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Wednesday, May 12, 2021

Pro-establishment heavyweights push elections overhaul on eve of endorsement

Pro-establishment heavyweights push elections overhaul on eve of endorsement

‘Atmosphere will be more conducive for political reform discussions’ once government confident ‘loopholes’ closed, Executive Councillor Ronny Tong says.

Pro-establishment heavyweights have stepped up efforts to promote a planned shake-up of Hong Kong’s electoral system on the eve of its endorsement by China’s top legislature, acknowledging public disappointment and anxiety over an essentially done deal but holding out hope for democratic reform further down the line.

Tam Yiu-chung, the city’s lone delegate to the National People’s Congress (NPC) Standing Committee, and Executive Councillor Ronny Tong Ka-wah on Wednesday told the Post the looming overhaul was key to rebuilding Beijing’s trust in the city.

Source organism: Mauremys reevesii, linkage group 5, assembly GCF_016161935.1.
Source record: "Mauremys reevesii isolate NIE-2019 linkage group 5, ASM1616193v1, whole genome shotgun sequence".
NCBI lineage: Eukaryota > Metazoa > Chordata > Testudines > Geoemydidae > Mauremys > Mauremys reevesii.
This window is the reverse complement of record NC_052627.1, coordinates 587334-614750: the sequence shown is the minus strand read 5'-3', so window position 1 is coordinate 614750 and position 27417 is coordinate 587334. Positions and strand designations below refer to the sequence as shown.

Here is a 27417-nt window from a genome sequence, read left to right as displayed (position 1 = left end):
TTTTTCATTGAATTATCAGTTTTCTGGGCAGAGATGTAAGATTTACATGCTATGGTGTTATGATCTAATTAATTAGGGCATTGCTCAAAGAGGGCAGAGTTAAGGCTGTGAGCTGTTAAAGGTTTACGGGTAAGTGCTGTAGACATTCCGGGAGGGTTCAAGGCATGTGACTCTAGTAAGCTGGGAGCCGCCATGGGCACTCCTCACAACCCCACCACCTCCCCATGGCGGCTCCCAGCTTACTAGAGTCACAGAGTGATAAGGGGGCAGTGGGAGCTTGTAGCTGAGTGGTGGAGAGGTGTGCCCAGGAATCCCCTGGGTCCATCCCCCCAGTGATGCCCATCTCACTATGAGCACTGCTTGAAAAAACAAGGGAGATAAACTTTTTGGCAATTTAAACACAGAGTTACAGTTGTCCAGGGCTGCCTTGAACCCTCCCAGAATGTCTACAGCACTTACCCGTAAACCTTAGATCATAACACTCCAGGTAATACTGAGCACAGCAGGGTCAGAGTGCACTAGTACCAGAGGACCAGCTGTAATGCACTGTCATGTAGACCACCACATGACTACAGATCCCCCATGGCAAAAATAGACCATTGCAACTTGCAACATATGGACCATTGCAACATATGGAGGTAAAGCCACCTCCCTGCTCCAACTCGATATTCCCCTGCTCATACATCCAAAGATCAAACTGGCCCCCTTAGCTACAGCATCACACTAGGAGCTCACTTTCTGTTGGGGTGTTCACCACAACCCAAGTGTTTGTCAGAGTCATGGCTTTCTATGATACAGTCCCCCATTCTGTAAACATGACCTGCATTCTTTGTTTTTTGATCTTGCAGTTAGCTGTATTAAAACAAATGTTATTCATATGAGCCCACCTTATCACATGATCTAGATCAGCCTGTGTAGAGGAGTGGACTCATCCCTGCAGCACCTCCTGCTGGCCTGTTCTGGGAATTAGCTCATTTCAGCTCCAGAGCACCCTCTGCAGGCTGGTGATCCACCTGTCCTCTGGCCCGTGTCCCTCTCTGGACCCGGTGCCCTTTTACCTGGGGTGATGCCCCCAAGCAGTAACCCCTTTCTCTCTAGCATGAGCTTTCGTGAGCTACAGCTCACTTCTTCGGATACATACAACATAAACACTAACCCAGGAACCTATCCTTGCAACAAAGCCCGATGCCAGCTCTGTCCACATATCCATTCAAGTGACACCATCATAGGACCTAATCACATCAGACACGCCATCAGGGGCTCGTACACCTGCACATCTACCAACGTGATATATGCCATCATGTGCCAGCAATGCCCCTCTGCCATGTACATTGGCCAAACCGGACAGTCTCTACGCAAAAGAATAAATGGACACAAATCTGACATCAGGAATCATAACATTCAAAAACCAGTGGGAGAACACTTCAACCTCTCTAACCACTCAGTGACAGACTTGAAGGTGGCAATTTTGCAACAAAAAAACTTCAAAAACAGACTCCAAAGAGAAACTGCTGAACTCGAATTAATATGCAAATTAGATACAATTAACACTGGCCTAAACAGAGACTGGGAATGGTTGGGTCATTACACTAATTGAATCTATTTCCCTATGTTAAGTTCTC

“We have the responsibility to promote it and tell people about the advantages of these reforms so they won’t be disappointed by the changes,” Tam said.

Those changes will take another step towards reality on Thursday afternoon, when the NPC is expected to sign off on a resolution authorising its standing committee to iron out the details of the looming overhaul.

Under Beijing’s plan, the number of seats on the Election Committee, which chooses the city’s leader, will be increased from 1,200 to 1,500, further expanding the pro-establishment camp’s dominance of the process.

The number of seats in the Legislative Council, meanwhile, will be increased from 70 to 90, with would-be candidates required to obtain nominations from Election Committee members, effectively leaving the fate of opposition candidacies to their discretion.